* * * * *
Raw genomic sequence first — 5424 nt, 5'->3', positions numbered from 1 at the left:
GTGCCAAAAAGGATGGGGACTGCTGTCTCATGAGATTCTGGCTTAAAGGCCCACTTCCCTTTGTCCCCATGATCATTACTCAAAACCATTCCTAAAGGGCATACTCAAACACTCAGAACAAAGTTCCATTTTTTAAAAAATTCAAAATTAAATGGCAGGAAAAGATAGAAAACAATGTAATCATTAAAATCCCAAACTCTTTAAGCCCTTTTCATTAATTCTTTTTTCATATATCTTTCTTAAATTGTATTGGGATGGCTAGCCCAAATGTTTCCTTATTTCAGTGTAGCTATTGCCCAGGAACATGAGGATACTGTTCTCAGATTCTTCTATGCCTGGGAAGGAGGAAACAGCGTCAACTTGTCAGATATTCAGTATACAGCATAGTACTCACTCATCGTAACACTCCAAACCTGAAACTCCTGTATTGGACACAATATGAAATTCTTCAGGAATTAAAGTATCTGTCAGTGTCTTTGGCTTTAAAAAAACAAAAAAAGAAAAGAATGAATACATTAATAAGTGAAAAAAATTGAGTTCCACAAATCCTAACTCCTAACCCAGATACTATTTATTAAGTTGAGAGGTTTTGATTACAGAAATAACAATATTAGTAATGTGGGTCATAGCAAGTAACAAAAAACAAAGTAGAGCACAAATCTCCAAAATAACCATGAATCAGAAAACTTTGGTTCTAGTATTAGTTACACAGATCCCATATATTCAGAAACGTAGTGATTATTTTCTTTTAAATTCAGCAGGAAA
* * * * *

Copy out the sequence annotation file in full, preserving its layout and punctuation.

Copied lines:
Raw genomic sequence first — 5424 nt, 5'->3', positions numbered from 1 at the left:
GTGCCAAAAAGGATGGGGACTGCTGTCTCATGAGATTCTGGCTTAAAGGCCCACTTCCCTTTGTCCCCATGATCATTACTCAAAACCATTCCTAAAGGGCATACTCAAACACTCAGAACAAAGTTCCATTTTTTAAAAAATTCAAAATTAAATGGCAGGAAAAGATAGAAAACAATGTAATCATTAAAATCCCAAACTCTTTAAGCCCTTTTCATTAATTCTTTTTTCATATATCTTTCTTAAATTGTATTGGGATGGCTAGCCCAAATGTTTCCTTATTTCAGTGTAGCTATTGCCCAGGAACATGAGGATACTGTTCTCAGATTCTTCTATGCCTGGGAAGGAGGAAACAGCGTCAACTTGTCAGATATTCAGTATACAGCATAGTACTCACTCATCGTAACACTCCAAACCTGAAACTCCTGTATTGGACACAATATGAAATTCTTCAGGAATTAAAGTATCTGTCAGTGTCTTTGGCTTTAAAAAAACAAAAAAAGAAAAGAATGAATACATTAATAAGTGAAAAAAATTGAGTTCCACAAATCCTAACTCCTAACCCAGATACTATTTATTAAGTTGAGAGGTTTTGATTACAGAAATAACAATATTAGTAATGTGGGTCATAGCAAGTAACAAAAAACAAAGTAGAGCACAAATCTCCAAAATAACCATGAATCAGAAAACTTTGGTTCTAGTATTAGTTACACAGATCCCATATATTCAGAAACGTAGTGATTATTTTCTTTTAAATTCAGCAGGAAA